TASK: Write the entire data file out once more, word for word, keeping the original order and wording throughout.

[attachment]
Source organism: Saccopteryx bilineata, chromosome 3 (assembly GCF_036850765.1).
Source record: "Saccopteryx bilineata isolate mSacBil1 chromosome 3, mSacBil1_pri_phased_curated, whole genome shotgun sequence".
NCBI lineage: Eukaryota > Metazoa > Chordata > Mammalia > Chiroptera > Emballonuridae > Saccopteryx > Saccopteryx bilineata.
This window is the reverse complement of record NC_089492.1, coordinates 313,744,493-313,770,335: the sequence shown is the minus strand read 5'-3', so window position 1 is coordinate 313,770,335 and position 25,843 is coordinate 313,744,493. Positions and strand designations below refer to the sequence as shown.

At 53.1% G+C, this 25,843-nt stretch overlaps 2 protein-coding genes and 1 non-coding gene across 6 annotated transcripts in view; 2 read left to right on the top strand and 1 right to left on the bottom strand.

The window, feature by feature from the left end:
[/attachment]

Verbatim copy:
Source organism: Saccopteryx bilineata, chromosome 3 (assembly GCF_036850765.1).
Source record: "Saccopteryx bilineata isolate mSacBil1 chromosome 3, mSacBil1_pri_phased_curated, whole genome shotgun sequence".
NCBI lineage: Eukaryota > Metazoa > Chordata > Mammalia > Chiroptera > Emballonuridae > Saccopteryx > Saccopteryx bilineata.
This window is the reverse complement of record NC_089492.1, coordinates 313,744,493-313,770,335: the sequence shown is the minus strand read 5'-3', so window position 1 is coordinate 313,770,335 and position 25,843 is coordinate 313,744,493. Positions and strand designations below refer to the sequence as shown.

At 53.1% G+C, this 25,843-nt stretch overlaps 2 protein-coding genes and 1 non-coding gene across 6 annotated transcripts in view; 2 read left to right on the top strand and 1 right to left on the bottom strand.

The window, feature by feature from the left end: